High jinks, pratfalls and several chase sequences inevitably ensue, some of which wouldn’t have felt out of place in a Keystone Kops or Buster Keaton comedy. But Staunton and co-director Angus MacLane know when to pause the action to give equal room and time to some of the film’s core emotional concerns as Dory, slowly but surely, begins to reconstruct in her mind the events that led to her separation from her parents. There is one scene, towards the film’s end, that is completely devastating: Dory finds herself back where she started, alone, in the middle of an oceanic nowhere, desperate, trying to remember how she got there, and where her friends are. It may stop the film dead on its tracks after all the fun shenanigans that preceded it, but the scene brings its themes full circle as, all alone, Dory is forced to put all her learned skills to work. It forces us to look at Dory in a different light, to acknowledge that her happy-go-luckiness and positive attitude were a coping mechanism, one that allowed her to survive in these sometimes hostile waters.

By “beaching” its characters in an aquatic park for most of the film, “Finding Dory” may lack its predecessor’s sense of wonder at discovering new worlds and wonders. It turns Marlin and Nemo into a bickering Laurel and Hardy act. And it may not be as heartbreaking as the “Toy Story” saga. But it is a brave film, one that, in the great Pixar tradition, tackles matters of the heart and mind intelligently, without talking down to its audience. It provides a satisfactory conclusion to a story begun 13 years ago. One thing: do not leave before the credits end. There are two additional scenes involving our pair of sea lions and certain characters from the first film that, am told, must not be missed. Do not make the same mistake I did by leaving early.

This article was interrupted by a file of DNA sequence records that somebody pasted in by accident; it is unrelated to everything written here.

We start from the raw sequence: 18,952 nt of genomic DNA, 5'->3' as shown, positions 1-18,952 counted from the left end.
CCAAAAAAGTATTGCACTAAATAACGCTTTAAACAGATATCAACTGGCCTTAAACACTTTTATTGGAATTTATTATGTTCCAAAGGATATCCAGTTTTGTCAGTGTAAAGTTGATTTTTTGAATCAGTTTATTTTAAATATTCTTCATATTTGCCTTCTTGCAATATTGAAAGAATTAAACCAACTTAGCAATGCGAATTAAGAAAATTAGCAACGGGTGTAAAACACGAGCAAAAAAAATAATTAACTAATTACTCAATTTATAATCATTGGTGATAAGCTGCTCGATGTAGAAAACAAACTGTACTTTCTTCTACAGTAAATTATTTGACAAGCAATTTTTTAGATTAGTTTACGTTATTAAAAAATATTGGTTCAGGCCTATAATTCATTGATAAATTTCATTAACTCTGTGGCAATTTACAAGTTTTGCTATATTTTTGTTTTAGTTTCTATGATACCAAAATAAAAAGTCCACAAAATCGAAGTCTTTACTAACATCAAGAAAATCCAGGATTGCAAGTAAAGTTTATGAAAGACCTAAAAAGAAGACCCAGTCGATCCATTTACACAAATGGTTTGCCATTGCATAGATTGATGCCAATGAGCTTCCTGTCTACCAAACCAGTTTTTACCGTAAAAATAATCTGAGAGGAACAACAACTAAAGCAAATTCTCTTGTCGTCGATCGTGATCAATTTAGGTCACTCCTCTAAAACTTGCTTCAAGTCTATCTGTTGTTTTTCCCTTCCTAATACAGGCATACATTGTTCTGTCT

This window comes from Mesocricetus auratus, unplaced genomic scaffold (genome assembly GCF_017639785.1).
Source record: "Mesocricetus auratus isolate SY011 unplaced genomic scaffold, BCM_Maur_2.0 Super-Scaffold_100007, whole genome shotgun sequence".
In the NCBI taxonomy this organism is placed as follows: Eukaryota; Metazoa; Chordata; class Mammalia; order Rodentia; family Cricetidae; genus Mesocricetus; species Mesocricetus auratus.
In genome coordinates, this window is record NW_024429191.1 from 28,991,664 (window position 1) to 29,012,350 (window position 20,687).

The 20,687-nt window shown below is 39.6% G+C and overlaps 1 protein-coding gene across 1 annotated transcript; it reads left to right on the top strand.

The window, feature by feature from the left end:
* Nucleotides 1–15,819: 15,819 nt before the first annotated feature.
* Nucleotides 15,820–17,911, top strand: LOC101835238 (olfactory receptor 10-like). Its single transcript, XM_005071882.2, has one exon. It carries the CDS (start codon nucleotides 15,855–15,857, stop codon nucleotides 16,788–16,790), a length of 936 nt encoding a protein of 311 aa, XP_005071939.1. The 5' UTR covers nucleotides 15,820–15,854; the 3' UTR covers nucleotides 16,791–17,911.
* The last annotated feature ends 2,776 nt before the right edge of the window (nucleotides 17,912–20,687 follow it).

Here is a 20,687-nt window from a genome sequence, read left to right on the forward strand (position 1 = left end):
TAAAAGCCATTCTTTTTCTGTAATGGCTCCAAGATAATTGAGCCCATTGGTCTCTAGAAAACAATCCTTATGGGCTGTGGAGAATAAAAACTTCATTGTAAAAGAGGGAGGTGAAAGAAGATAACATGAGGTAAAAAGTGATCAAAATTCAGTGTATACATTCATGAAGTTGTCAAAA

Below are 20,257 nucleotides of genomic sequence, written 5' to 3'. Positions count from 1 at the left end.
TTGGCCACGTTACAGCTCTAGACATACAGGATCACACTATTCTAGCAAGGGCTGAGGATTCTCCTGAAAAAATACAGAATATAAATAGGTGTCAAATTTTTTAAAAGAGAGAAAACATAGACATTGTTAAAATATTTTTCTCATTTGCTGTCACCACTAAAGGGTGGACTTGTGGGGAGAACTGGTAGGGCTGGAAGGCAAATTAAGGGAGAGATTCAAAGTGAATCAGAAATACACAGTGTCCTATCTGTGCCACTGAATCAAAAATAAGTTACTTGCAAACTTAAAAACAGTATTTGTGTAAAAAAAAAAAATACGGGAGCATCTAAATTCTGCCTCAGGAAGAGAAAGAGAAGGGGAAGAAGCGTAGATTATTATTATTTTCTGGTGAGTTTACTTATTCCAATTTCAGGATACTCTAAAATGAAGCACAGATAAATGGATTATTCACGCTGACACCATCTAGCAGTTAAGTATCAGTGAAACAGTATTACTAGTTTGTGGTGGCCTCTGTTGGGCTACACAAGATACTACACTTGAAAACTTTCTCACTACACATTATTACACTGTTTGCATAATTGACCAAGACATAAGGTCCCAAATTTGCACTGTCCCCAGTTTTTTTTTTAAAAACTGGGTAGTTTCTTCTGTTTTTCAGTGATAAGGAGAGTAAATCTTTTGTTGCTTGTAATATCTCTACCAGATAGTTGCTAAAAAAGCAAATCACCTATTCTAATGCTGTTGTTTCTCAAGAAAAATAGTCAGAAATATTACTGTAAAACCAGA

A final note: “Finding Dory” is preceded by “Piper,” a short that not only serves as a thematic companion to the film but also makes you wonder what “Dory” might have been like had it not followed its predecessor’s narrative template so closely. Directed by Alan Barillaro, “Piper” is the story of a baby sandpiper bird’s first steps from his mother’s nest as she encourages Piper to seek his own food. At first afraid of the crashing waves, little Piper learns from an equally small friend how to use this fear to his advantage. “Piper” is adorable, groundbreaking and unique, very different from Pixar’s house style in its character design, in its photorealism and in its use of soft focus. It represents a new stage in Pixar’s artistic development. “Piper” is one of my favorite films of the year.

link directly to this review at https://www.hollywoodbitchslap.com/review.php?movie=27547&reviewer=434
originally posted: 06/16/16 11:00:00
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User Comments

3/15/17 Dr.Lao One joke comedy, at least "Planes" didn't ruin a good movie 2 stars
7/23/16 orpy Charming and visually appealing. 4 stars
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  17-Jun-2016 (PG)
  DVD: 15-Nov-2016


  DVD: 15-Nov-2016